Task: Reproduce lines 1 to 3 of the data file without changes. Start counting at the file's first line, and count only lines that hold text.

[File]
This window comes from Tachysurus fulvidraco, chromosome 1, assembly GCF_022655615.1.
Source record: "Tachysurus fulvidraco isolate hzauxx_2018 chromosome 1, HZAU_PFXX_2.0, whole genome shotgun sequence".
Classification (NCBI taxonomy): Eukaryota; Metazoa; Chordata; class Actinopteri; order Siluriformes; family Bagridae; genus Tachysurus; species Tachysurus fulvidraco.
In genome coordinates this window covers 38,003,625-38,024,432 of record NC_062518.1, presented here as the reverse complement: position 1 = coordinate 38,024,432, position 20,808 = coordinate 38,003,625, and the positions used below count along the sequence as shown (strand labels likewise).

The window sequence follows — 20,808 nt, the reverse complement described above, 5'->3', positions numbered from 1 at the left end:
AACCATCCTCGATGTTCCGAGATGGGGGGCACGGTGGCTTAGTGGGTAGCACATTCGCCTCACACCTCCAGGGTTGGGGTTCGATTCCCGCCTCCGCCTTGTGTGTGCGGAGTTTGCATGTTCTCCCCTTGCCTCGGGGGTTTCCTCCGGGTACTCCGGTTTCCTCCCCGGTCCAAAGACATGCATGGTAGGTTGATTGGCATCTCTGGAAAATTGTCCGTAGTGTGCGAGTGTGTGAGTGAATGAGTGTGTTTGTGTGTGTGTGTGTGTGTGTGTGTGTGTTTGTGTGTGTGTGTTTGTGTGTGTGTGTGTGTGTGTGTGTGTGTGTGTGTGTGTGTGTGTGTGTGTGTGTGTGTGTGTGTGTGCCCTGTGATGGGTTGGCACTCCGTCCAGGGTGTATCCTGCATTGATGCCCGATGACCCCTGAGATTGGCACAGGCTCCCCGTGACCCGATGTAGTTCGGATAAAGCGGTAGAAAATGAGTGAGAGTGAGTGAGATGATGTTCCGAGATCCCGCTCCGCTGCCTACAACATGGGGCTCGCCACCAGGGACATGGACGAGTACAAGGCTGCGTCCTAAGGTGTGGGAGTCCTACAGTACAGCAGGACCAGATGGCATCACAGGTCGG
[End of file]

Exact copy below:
This window comes from Tachysurus fulvidraco, chromosome 1, assembly GCF_022655615.1.
Source record: "Tachysurus fulvidraco isolate hzauxx_2018 chromosome 1, HZAU_PFXX_2.0, whole genome shotgun sequence".
Classification (NCBI taxonomy): Eukaryota; Metazoa; Chordata; class Actinopteri; order Siluriformes; family Bagridae; genus Tachysurus; species Tachysurus fulvidraco.